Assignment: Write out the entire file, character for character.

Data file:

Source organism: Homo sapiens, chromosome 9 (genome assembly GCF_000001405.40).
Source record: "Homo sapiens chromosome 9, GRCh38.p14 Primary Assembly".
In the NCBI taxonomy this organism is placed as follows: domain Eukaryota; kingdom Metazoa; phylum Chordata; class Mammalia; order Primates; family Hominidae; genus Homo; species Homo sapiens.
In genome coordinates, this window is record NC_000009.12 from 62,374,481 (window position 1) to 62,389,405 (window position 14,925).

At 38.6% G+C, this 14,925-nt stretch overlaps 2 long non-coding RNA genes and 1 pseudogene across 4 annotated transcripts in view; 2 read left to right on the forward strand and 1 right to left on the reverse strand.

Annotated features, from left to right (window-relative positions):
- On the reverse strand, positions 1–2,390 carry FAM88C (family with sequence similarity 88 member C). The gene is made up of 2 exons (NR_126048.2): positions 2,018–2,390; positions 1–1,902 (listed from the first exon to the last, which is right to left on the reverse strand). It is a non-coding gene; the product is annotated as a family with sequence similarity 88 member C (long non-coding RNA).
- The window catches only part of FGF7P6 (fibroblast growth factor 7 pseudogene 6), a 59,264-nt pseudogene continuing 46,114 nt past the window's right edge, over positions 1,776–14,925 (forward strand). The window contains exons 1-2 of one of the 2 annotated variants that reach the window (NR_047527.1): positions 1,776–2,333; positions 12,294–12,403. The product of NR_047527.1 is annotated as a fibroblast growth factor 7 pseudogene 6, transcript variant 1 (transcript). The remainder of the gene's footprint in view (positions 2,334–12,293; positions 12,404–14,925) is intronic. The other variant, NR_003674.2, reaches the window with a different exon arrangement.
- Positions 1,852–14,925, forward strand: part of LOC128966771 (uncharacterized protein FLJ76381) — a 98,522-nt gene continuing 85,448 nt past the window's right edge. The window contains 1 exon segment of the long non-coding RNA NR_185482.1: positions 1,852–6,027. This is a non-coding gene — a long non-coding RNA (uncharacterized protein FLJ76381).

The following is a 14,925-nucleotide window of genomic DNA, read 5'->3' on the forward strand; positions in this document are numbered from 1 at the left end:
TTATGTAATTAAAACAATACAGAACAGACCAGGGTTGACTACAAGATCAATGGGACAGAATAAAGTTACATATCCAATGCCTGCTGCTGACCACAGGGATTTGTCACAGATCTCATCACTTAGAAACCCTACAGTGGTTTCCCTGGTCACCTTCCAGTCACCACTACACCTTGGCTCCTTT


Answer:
Source organism: Homo sapiens, chromosome 9 (genome assembly GCF_000001405.40).
Source record: "Homo sapiens chromosome 9, GRCh38.p14 Primary Assembly".
In the NCBI taxonomy this organism is placed as follows: domain Eukaryota; kingdom Metazoa; phylum Chordata; class Mammalia; order Primates; family Hominidae; genus Homo; species Homo sapiens.
In genome coordinates, this window is record NC_000009.12 from 62,374,481 (window position 1) to 62,389,405 (window position 14,925).

At 38.6% G+C, this 14,925-nt stretch overlaps 2 long non-coding RNA genes and 1 pseudogene across 4 annotated transcripts in view; 2 read left to right on the forward strand and 1 right to left on the reverse strand.

Annotated features, from left to right (window-relative positions):
- On the reverse strand, positions 1–2,390 carry FAM88C (family with sequence similarity 88 member C). The gene is made up of 2 exons (NR_126048.2): positions 2,018–2,390; positions 1–1,902 (listed from the first exon to the last, which is right to left on the reverse strand). It is a non-coding gene; the product is annotated as a family with sequence similarity 88 member C (long non-coding RNA).
- The window catches only part of FGF7P6 (fibroblast growth factor 7 pseudogene 6), a 59,264-nt pseudogene continuing 46,114 nt past the window's right edge, over positions 1,776–14,925 (forward strand). The window contains exons 1-2 of one of the 2 annotated variants that reach the window (NR_047527.1): positions 1,776–2,333; positions 12,294–12,403. The product of NR_047527.1 is annotated as a fibroblast growth factor 7 pseudogene 6, transcript variant 1 (transcript). The remainder of the gene's footprint in view (positions 2,334–12,293; positions 12,404–14,925) is intronic. The other variant, NR_003674.2, reaches the window with a different exon arrangement.
- Positions 1,852–14,925, forward strand: part of LOC128966771 (uncharacterized protein FLJ76381) — a 98,522-nt gene continuing 85,448 nt past the window's right edge. The window contains 1 exon segment of the long non-coding RNA NR_185482.1: positions 1,852–6,027. This is a non-coding gene — a long non-coding RNA (uncharacterized protein FLJ76381).

The following is a 14,925-nucleotide window of genomic DNA, read 5'->3' on the forward strand; positions in this document are numbered from 1 at the left end:
TTATGTAATTAAAACAATACAGAACAGACCAGGGTTGACTACAAGATCAATGGGACAGAATAAAGTTACATATCCAATGCCTGCTGCTGACCACAGGGATTTGTCACAGATCTCATCACTTAGAAACCCTACAGTGGTTTCCCTGGTCACCTTCCAGTCACCACTACACCTTGGCTCCTTT